Obama inspires school election
PUBLISHED: 10:19 16 February 2009 | UPDATED: 15:55 07 September 2010
Josie Hinton PUPILS at a Maida Vale school delivered Obama-inspired speeches in the hope of being elected school president. Encouraged by the recent American elections, children from St Peter s CE Primary School in Chippenham Mews brushed up their speech-
PUPILS at a Maida Vale school delivered Obama-inspired speeches in the hope of being elected school president.
Encouraged by the recent American elections, children from St Peter's CE Primary School in Chippenham Mews brushed up their speech-writing and oratory skills as they competed for the role.
"They were so excited about the elections that I came up with the idea that we should have our own elections and tie the whole project in to public speaking," said Vicky Bryans, Year 6 teacher at the school.
"We watched Obama's election speech and talked about what makes good oratory. Then they had a go at writing speeches themselves."
The teachers marked the speeches on content and presentation, and chose six speeches to be delivered before a panel of judges. Three of the finalists were from Year 6 and three were from Year 5.
The panel included headteacher Samanda Adcock as well as the school's deputy headteacher and two school governors.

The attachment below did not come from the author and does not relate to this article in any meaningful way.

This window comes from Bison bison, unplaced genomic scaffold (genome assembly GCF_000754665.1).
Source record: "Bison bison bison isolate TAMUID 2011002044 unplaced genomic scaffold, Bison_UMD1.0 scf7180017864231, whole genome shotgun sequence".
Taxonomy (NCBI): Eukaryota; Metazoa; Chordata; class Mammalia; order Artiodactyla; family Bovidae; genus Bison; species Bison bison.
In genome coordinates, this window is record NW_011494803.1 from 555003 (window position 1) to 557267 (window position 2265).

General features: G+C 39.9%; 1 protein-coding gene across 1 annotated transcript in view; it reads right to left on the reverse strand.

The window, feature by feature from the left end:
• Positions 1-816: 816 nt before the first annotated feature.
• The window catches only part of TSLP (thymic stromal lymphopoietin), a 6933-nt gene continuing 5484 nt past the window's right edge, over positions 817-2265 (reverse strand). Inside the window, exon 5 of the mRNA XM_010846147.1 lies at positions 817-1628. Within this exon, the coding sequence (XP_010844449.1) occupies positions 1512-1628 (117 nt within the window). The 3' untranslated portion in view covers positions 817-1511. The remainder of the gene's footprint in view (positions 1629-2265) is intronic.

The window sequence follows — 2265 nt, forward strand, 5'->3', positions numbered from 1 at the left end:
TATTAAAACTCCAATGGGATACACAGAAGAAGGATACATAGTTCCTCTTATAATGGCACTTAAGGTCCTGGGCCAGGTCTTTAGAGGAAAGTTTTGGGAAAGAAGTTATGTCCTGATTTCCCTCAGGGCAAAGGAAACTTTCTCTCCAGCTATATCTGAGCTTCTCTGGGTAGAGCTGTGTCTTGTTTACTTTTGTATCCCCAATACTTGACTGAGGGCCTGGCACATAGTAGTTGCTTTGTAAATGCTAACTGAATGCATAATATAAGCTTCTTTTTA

After much deliberation, nine-year-old Daniel Gosine was elected president by the panel on Friday. But after an excruciating decision, they also created the role of vice president for 10-year-old Kaycee Garrett Paul, who was also outstanding.
Winner Daniel, from Year 5, said he was looking forward to working with Kaycee, who is in the year above him.
"I feel shocked and very, very pleased to be chosen as president," he said.
"I wouldn't like to say my speech was better than anyone else's but I think the content won it over. My speech was about what I want to change in the school. I would change a lot of things, like putting a carpet in the hall so pupils don't have to sit on the floor." Ms Bryans said the project had been a big success, and she would like to develop it further next year.
"The whole thing started as a persuasive writing project," she said.
"We have been trying to find things to motivate the children, and as we thought the election was such a big historical event we wanted to do something on that.
"But we were overwhelmed by the children's excitement. It's been a massive success, and something I would like to continue.
"I'm also now talking to the headteacher to develop the role of president within the school."
The election of Barack Obama as American president has inspired young people across the globe. The elections saw an estimated 23million people under the age of 30 turn out to vote - a 17 per cent increase over 2004.
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